Gutenberg Exchange Lesson 13a: Comparative Textual Analysis
There is another version of this lesson which emphasizes HTML coding. You may switch to the HTML version but it is recommended only for advanced classes.

Computer Literacy Objectives: In this lesson you will learn how to make tables in a word processing document.

Writing Objectives: You will compare the prose styles of several professional writers.


In this lesson you will analyze selections from six professional writers, counting the number of times they use various free modifiers, entering your findings in a table, figuring the free modifier to main clause ratio of these writers, and writing a paragraph in which you speculate about the reasons for the differences in style.

Instructions

  1. This project requires teamwork. Form teams of two, three, or four or go into groups assigned by your teacher. You may want to dedicate different computers to different programs to speed the process. You may also want to assign different tasks in the project to different team members.
  2. Open each of the following texts and analyze a patch of text consisting of approximately 500 words. As you read these texts, look for free modifiers. Every time you encounter one, determine what kind it is and keep track of the total. Also count the number of main clauses in each sample. When you have analyzed each text you should have collected data on how many of each of the free modifiers appear in each sample and how many main clauses appear in each sample. Keep this data somewhere (either in a Notepad document or on a piece of paper). If they won't load, try backup texts.
  3. Go to a comparative analysis template. This page contains a form you are to imitate in a wordprocessing document.
  4. Open your wordprocessor and copy the everything from the comparative analysis template into it. If the table copies, it probably will not copy correctly, so delete everything in it except the caption at the top.
  5. Go back through the document putting in font changes and itallics, etc.
  6. Place your cursor where the table should go and activate the table button. It will ask you for the number of rows and columns you need. You need nine columns (verticle lines in a table) and seven rows (horizontal lines).
  7. You will notice a list of items to be inserted in each row. They are to follow this order: author's name, main clauses (MC), subordinate clauses (SC) noun clusters (NC), verb clusters (VC), adjective clusters (AdjC), relative clauses (RC), absolutes (Abs), and free modifier to main clause ratio (fm:mc). Enter these in the top row, going across the top, so that they serve as labels for each column head. Bold face these entries. Do not boldface anything else within the table.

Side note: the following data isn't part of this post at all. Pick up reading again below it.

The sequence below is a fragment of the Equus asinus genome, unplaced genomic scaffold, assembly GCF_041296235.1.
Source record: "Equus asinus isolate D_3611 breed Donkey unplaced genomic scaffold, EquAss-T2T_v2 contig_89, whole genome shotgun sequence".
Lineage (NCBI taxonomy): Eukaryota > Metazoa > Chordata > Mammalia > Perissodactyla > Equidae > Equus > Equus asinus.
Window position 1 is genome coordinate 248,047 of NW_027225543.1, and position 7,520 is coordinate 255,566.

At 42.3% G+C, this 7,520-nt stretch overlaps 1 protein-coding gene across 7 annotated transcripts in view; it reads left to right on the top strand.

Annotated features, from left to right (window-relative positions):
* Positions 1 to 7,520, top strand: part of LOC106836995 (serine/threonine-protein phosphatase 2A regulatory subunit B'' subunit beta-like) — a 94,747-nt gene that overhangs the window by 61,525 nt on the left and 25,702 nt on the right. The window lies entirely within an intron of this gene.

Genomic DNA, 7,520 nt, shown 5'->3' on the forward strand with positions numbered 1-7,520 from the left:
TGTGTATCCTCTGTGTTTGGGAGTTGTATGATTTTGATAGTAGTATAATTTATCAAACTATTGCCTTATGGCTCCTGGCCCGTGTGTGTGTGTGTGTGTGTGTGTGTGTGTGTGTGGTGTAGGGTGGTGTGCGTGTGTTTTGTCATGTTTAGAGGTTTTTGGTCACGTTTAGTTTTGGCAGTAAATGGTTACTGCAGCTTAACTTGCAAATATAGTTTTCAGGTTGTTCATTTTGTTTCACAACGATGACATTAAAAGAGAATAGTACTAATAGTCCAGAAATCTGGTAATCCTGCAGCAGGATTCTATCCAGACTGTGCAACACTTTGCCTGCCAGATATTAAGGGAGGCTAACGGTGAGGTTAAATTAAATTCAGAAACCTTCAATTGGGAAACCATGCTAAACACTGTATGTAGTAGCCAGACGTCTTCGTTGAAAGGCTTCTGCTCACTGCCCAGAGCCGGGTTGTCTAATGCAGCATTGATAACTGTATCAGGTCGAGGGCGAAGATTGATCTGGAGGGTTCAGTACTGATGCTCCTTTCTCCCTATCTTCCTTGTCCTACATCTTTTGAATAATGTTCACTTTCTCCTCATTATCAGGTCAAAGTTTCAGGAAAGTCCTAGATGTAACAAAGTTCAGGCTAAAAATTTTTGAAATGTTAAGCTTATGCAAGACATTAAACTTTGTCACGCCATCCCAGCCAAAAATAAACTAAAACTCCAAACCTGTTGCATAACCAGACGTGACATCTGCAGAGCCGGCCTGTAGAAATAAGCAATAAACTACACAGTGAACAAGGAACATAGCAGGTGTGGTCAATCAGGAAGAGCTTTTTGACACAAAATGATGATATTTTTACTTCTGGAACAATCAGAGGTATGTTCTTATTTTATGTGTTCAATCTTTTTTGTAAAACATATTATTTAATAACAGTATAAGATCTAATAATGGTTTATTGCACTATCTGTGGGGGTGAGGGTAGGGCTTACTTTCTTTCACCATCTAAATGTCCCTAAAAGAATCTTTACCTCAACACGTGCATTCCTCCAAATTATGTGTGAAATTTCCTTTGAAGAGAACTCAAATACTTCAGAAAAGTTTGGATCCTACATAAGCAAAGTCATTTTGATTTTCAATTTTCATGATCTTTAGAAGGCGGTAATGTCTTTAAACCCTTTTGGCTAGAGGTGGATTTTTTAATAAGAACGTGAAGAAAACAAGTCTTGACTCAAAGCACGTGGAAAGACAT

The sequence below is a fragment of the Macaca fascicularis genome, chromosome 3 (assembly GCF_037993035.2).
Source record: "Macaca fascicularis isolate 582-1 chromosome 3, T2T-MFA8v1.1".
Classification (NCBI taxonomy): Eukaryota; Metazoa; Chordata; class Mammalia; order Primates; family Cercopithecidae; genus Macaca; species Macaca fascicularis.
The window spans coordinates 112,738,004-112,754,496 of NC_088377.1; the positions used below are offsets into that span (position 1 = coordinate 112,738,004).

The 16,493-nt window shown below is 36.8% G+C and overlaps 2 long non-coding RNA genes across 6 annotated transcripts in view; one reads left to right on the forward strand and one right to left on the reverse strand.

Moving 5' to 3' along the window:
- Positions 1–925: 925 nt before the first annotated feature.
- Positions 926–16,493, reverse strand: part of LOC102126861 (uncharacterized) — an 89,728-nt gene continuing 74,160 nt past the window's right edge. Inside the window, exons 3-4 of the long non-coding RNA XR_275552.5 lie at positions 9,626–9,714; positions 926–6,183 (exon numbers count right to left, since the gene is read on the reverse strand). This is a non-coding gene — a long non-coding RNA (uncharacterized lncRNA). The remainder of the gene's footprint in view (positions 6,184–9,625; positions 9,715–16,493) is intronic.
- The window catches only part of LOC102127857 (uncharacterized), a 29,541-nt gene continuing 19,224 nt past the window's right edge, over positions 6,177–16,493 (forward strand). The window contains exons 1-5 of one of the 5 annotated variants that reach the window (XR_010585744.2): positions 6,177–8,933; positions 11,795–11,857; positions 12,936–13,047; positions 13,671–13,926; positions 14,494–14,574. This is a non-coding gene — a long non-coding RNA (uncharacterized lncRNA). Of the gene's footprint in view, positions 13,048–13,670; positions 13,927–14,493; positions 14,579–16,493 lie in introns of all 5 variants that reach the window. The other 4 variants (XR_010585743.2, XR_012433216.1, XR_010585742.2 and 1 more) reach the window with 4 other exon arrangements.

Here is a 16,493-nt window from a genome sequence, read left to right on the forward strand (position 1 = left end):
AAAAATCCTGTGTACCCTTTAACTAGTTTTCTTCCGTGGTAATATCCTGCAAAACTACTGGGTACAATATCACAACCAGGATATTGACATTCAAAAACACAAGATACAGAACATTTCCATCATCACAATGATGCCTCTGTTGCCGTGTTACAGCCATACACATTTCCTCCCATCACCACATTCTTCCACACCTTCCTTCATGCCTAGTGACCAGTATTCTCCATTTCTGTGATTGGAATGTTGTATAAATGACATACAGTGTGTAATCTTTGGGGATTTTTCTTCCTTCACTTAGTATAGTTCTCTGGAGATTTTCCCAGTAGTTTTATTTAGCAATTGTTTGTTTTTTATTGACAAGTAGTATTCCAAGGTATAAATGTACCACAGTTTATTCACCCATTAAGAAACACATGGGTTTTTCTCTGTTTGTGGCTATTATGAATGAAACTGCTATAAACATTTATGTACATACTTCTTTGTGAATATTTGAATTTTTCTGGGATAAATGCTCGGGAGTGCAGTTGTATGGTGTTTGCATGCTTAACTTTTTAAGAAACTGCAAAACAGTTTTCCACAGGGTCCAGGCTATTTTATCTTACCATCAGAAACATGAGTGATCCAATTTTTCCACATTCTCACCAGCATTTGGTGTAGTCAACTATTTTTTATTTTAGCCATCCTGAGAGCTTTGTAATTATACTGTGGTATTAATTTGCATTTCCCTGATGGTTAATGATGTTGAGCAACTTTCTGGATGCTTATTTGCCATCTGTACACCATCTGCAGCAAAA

8. In the first box of each row, enter the author's name in the order of the list which appears above the table.
  9. As you gather data, insert it in the appropriate boxes of the table.
  10. In the sections of the table where you are to enter the free modifier to main clause ratio, you need to do a little math work. Here is how:
    • Go to your "Accessories" window and open the calculator.
    • From your collected data, divide the number of free modifiers by the number of main clauses for each sample. If, in your sample, there are a total of 20 free modifiers (when you added all the clusters, absolutes, subordinate clauses, and relative clauses together) and there are 10 main clauses, then the sample has a 20:10 ratio, or a 2:1 ratio, or a simple 2 (when the fm number is divided by the mc number).

      If the respective numbers are 37fm and 8mc, then the ratio is 37:8 or 4.625. Generally speaking, the higher this final simple number is, the more facility the writer has with creating complex sentences. HOWEVER, not all kinds of writing call for complex sentences.

  11. In the section of the form that asks you to speculate about the reasons for the different styles, focus on the kinds of writing each text represents. Because all of these writers are published, we can assume that they are all good writers. Does the style reflect the author's individual preferences or does it reflect the demands of the kind of writing that is being done?
  12. When you have filled in the form, being sure that all team members' names are on it, edit it, print it, and save it. Hand it in.
  13. Close the programs and logout.

    Return to The Gutenberg Exchange Homepage